THE Christian Science Monitor's first Pulitzer Prize-winning journalist, Edmund Stevens, always denied he was a Communist. Newly released documents from the Soviet archives indicate that Stevens joined the Communist Party in the United States.
According to the Russian records, Stevens, who won the Pulitzer in 1950, joined the Young Communist League (YCLUSA) in 1931 and the American Communist Party (CPUSA) in 1938.
The disclosure of Stevens's affiliation is in the book ''The Secret World of American Communism,'' which was released yesterday by the Yale University Press. The information was a surprise to the Christian Science Publishing Society, which had made attempts in the past to determine if Stevens was a Communist.
David Cook, editor of the Monitor, says: ''If Stevens did join the party, whether as a youthful experiment, out of a deeper commitment to communism, or as a means of securing an exit visa for his family, the fact should not have been hidden.''
Stevens's son, Edmund Jr., who now lives in Boston, hypothesizes that his father may have joined the party in an effort to get his family an exit visa from the Soviet Union. It was a time when Stalin was purging opponents, and many people, including foreigners, felt in danger.
The new book's authors -- Harvey Klehr, John Earl Haynes, and Fridrikh Igorevich Firsov -- found the first reference to Stevens in a July 1942 inquiry from Pavel Mikhailovich Fitin, the head of foreign intelligence for the NKVD -- a forerunner of the KGB -- to the Communist International (Comintern). The Comintern directed Communist movements around the world. Stevens at the time was trying to get a visa to enter Russia as an adviser to Gen. Russell Maxwell, an aide to W. Averell Harriman, one of President Franklin Roosevelt's most trusted assistants.
The reply from Comintern informed Fitin about Stevens's Communist affiliation, including the assertion that in 1926 the then-16-year-old belonged to a school organization of Italian fascists for two months in Rome.
Apparently the Comintern pulled out of its files a 1938 letter from Edward Browder, the general secretary of the CPUSA. Mr. Browder stated: ''I knew Edmund Stevens when he was working in the American youth movement, and I found his work to be satisfactory. For our part there are no objections to his being given work in Moscow, where he could be useful.''
The Comintern said it had no more recent information about him. Mr. Klehr says there is no indication that Stevens did any espionage work for Soviet authorities.
Most Americans who knew Stevens are not surprised by the latest revelations. Theodore Draper, author of the ''Roots of American Communism,'' knew Stevens from their college days. Stevens, a student at Columbia University, was a leader in the National Student League, which Draper -- also a member -- says ''was led by Communists and was considered a Communist student movement.'' Draper says he himself was not a Communist.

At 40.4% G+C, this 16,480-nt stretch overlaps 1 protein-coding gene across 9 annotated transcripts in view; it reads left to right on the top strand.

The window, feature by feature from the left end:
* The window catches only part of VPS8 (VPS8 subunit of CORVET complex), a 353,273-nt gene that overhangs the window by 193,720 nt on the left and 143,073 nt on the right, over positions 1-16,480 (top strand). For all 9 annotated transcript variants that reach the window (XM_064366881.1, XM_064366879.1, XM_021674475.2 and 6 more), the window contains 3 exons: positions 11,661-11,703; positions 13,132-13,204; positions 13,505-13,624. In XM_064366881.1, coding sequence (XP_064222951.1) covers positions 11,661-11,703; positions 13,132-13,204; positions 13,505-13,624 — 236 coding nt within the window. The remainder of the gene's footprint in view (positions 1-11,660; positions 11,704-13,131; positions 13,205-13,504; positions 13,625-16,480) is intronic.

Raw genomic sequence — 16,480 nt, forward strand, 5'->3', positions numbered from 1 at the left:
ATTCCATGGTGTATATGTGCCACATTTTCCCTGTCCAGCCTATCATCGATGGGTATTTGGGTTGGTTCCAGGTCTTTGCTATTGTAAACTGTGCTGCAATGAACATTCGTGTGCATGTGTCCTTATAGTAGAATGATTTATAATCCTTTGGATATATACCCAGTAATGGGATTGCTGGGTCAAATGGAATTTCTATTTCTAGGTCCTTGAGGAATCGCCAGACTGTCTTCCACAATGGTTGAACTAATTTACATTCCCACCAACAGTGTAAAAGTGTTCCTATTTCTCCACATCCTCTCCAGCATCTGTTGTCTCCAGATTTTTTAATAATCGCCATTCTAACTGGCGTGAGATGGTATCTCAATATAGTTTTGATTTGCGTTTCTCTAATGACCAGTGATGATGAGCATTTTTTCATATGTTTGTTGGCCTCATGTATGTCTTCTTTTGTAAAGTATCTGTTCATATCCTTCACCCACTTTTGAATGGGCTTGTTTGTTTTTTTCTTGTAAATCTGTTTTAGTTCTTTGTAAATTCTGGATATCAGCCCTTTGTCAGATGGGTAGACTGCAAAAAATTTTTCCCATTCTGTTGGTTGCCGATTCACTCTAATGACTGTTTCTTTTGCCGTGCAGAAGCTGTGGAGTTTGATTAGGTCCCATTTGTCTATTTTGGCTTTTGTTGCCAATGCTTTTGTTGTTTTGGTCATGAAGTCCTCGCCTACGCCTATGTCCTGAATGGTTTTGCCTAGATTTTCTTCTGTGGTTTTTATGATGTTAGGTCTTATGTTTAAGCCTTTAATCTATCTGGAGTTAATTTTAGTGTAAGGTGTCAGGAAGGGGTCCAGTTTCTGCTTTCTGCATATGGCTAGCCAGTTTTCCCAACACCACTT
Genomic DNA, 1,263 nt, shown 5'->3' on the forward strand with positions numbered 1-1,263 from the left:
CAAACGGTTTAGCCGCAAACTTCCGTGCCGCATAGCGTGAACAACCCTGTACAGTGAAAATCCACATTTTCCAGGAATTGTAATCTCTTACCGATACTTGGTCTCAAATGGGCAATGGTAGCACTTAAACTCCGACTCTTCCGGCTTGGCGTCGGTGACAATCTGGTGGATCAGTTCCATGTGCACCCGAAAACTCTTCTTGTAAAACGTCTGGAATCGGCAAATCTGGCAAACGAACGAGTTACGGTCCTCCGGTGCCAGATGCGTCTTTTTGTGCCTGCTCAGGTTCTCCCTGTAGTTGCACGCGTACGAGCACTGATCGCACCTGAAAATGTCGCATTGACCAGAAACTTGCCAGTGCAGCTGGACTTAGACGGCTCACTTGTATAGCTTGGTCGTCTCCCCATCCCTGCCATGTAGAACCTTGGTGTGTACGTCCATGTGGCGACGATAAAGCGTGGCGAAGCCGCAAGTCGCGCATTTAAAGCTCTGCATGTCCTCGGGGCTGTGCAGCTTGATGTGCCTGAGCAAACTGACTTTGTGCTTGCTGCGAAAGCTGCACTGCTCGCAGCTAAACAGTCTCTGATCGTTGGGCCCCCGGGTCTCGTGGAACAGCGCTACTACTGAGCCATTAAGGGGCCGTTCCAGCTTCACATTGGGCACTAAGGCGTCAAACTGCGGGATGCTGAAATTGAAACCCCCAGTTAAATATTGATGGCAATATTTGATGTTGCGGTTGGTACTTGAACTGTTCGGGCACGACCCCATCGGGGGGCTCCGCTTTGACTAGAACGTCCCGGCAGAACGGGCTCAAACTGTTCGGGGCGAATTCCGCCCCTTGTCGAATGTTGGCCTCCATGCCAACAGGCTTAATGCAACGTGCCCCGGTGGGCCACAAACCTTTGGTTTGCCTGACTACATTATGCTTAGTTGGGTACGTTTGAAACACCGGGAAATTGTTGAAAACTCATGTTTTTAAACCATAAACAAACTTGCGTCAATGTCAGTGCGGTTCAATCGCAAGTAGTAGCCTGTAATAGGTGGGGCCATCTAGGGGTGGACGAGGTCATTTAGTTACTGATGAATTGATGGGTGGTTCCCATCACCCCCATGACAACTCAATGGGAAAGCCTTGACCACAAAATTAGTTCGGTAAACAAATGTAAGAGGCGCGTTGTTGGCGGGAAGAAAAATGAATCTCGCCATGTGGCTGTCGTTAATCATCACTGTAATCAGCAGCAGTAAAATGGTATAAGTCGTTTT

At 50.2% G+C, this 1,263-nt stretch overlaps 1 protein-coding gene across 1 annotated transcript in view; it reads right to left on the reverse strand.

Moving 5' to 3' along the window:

Ties to US and USSR
Former Monitor correspondent Daniel Sneider met Stevens in Moscow in 1990. ''Even then there were allegations he [Stevens] had been KGB for a long time,'' says Mr. Sneider. Part of the reason for the allegations was Stevens's long stay (on and off for 57 years) in Moscow and his privileges -- such as being allowed to own a three-story mansion in the city.
Stevens also had good relations with Americans in power. According to the book, he was able to get an exit visa for his Soviet-born wife, Nina, after Ambassador Joseph Davies interceded.
Nina Stevens, now living in Moscow, says she never knew her husband was a member of the Communist Party. Though she knew he had leftist leanings, she says she believes her husband lost any personal interest in communism after Stalin purged the party in the mid-1930s.
''I don't think he would care if someone put him on a list of Communists. He didn't care much what people thought. As his war dispatches showed, there was very little communism left in him. He had dropped it completely. He was very critical of the regime here.''
Stevens, who worked for many news organizations, including Time magazine, reported from many capitals around the world for the Monitor, where he first started writing freelance articles in December 1939. In May 1940 he received a Soviet visa and asked to cover the country for the Monitor. He was hired as a full-time staffer in November 1942.
When he was later denied another visa, according to Monitor records, Wendell Wilkie, a GOP presidential candidate, appealed to Vyacheslav Molotov, the Russian prime minister. In December 1943, Stevens arrived in Moscow. Then, in 1945, he left the Monitor to begin a lecture tour.
He returned to Moscow for the Monitor in January 1946. By late 1949, Stevens, frustrated with Russian censors, left the country to write a 44-part series, ''This is Russia Un-Censored,'' for which he won the Pulitzer in 1950. Though he resigned in 1955.